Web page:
Mediterranean fruit fly
About Mediterranean fruit fly
Fruit flies are widely recognised as the world's worst economic pest of fruit. Apart from lowering production and making fruit inedible, their presence has severe consequences on trade to sensitive markets, both locally and internationally.
Only two species of economically important fruit flies occur in Australia. One is the Mediterranean fruit fly (Ceratitis capitata), which is endemic to parts of Western Australia, and the other is Queensland fruit fly.
The lifecycle of Mediterranean fruit fly
As with most insects, there are four stages in the life cycle: egg, maggot (larva), pupa and the adult fly.
- Egg - eggs are white in colour and banana-shaped. They are seldom identified by householders.
- Maggot (larva) - soon after the eggs have been laid within the fruit, they hatch and a small maggot emerges from each. It has cutting jaws which help it to tear off small pieces of the fruit. As maggots tend to eat their way towards the centre of fruit, decay begins inside. However, from the outside the fruit may appear undamaged. As the maggot completes its growth, it chews its way out of the fruit (which by then has usually fallen) and burrows several centimetres into the soil.
- Pupa - in the soil, the maggot becomes inactive and changes into an oval, brown, hard pupa.
- Fly - the fly develops within the pupa and then bursts open the pupal case, before seeking out a food source. After feeding, mating occurs and then females search for ripening fruit. Eggs are laid in the fruit through a puncture hole made in the skin. The punctures are very small and can only be recognised by an experienced person.
Adult Mediterranean fruit fly
Surveillance and prevention program in Victoria
Monitoring and control
Adult fruit fly activity can be monitored by using traps containing synthetic male attractants. The most commonly used attractant is capilure, which only attracts the male flies. Traps are placed in the shade of the canopy of host trees and the contents checked regularly through the year.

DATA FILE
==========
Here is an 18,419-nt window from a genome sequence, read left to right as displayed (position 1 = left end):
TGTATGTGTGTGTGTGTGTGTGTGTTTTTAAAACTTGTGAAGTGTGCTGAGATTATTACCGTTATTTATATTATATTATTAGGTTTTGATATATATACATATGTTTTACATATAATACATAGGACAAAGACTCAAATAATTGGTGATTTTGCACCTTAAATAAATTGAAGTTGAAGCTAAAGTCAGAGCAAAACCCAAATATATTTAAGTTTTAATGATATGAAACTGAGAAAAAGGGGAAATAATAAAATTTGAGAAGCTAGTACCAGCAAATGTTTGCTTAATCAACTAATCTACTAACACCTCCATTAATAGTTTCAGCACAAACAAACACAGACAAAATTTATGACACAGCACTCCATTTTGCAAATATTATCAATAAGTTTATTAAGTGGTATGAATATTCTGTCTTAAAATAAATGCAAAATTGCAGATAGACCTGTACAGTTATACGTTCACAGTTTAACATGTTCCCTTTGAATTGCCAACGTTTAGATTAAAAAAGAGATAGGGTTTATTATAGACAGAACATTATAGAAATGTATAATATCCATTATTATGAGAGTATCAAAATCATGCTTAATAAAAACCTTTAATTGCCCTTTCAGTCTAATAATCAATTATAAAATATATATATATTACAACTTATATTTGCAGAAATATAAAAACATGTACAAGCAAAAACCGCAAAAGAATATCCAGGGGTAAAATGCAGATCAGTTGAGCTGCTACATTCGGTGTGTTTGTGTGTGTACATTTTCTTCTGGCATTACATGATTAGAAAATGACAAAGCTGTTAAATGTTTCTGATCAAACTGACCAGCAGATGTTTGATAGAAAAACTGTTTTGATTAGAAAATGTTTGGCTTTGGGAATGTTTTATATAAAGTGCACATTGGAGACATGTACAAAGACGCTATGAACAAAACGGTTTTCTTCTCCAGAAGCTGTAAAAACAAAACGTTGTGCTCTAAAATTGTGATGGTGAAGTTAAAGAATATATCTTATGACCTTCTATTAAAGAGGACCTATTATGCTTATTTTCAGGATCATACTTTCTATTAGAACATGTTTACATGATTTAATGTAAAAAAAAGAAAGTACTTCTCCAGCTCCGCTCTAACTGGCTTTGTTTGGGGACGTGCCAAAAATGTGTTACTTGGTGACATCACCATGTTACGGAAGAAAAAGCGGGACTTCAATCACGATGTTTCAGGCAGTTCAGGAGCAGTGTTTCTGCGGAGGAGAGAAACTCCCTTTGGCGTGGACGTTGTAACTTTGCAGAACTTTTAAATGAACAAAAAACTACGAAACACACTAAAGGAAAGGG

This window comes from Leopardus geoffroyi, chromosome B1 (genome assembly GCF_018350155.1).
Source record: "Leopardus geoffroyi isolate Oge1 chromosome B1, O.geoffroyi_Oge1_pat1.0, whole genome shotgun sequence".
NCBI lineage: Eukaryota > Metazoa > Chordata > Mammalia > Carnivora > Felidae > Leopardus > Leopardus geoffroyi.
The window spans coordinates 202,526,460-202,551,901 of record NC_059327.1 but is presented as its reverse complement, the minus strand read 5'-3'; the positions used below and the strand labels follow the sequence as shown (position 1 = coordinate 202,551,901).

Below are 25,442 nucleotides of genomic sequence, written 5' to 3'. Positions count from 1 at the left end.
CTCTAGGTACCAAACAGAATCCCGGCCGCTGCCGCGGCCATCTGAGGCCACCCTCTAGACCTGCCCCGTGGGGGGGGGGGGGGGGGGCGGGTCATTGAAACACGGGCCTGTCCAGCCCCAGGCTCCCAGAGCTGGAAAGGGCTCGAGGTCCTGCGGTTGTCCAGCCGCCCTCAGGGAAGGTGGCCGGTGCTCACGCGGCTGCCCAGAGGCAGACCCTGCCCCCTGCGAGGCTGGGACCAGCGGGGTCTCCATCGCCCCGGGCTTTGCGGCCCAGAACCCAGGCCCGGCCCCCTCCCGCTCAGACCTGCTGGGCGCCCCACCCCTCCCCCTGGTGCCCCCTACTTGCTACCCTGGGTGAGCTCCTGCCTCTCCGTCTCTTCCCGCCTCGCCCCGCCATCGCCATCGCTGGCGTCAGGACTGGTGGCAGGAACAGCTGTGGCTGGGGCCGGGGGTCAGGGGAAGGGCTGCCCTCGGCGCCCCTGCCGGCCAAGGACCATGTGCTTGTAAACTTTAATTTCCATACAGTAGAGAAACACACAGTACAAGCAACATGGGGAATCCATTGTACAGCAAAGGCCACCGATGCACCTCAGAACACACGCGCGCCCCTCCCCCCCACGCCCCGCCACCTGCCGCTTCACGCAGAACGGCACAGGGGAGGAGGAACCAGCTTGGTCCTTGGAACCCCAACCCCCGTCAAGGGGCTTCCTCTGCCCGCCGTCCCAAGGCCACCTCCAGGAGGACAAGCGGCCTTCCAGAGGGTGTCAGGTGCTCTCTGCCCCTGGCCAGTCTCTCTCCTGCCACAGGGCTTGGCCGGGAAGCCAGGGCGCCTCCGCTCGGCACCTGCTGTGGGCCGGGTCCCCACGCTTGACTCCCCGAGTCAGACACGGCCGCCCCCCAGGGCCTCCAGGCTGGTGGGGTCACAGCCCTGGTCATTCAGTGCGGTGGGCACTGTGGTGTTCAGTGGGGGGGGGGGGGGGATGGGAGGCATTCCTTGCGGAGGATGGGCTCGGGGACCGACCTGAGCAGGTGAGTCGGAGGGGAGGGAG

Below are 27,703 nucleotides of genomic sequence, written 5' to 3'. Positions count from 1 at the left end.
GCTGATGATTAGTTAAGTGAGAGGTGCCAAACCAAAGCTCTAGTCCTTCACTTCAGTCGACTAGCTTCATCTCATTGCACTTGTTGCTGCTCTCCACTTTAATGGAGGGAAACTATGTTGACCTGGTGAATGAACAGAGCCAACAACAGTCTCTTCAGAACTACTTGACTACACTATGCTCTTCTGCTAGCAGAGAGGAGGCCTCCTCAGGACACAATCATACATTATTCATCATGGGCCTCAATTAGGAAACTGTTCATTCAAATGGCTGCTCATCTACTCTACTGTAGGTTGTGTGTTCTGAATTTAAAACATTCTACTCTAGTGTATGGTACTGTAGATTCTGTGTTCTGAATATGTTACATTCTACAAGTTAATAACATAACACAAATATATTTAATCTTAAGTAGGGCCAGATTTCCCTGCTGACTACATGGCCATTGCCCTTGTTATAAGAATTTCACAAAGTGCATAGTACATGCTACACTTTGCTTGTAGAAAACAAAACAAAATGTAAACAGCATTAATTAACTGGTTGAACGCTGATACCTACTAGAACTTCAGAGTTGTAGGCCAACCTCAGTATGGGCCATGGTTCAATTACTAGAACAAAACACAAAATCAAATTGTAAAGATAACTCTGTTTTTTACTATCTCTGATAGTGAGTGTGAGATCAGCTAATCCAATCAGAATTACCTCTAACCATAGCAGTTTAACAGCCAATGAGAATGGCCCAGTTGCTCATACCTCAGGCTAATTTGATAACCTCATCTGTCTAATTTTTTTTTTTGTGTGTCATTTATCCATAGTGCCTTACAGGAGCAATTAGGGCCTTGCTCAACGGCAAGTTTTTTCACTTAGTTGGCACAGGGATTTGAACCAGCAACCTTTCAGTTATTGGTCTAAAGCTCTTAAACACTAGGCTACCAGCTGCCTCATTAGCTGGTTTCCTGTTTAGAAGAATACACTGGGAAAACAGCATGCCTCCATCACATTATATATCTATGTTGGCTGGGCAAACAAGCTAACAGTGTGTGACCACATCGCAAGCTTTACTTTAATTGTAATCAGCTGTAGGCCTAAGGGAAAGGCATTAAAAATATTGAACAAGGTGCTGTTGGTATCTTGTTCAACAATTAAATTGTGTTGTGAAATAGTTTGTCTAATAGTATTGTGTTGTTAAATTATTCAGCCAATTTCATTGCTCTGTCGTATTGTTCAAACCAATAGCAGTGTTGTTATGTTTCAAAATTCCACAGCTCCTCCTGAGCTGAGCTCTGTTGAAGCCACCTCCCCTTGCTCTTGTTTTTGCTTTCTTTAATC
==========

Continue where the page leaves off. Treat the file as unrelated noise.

If fruit fly is detected, an outbreak may be declared and control and eradication activities undertaken. Control measures include preventing the movement of fruit from the area, removal of fruit from plants and destruction of wild or neglected fruit trees.
Eradication measures include treatments using cover sprays and bait sprays. Cover sprays are generally systemic insecticides that will also kill immature stages present in fruit. Bait sprays, which are a mixture of protein, water and an insecticide, can be 'spot' sprayed onto various sites in an orchard. If the outbreak is in an urban area, every property within a specified zone may be sprayed with bait to control the population of adult flies.
Quarantine measures such as inspection and treatment of fruit and vegetables assist in preventing the entry of Mediterranean fruit fly into Victoria.
High risk materials
The host list for the Mediterranean fruit fly highlights that it affects a wide range of fruit and fruiting vegetables.
What to do if you suspect you may have Mediterranean fruit fly on your property
If you think that you have found Mediterranean fruit fly, call the Exotic Plant Pest Hotline on 1800 084 881.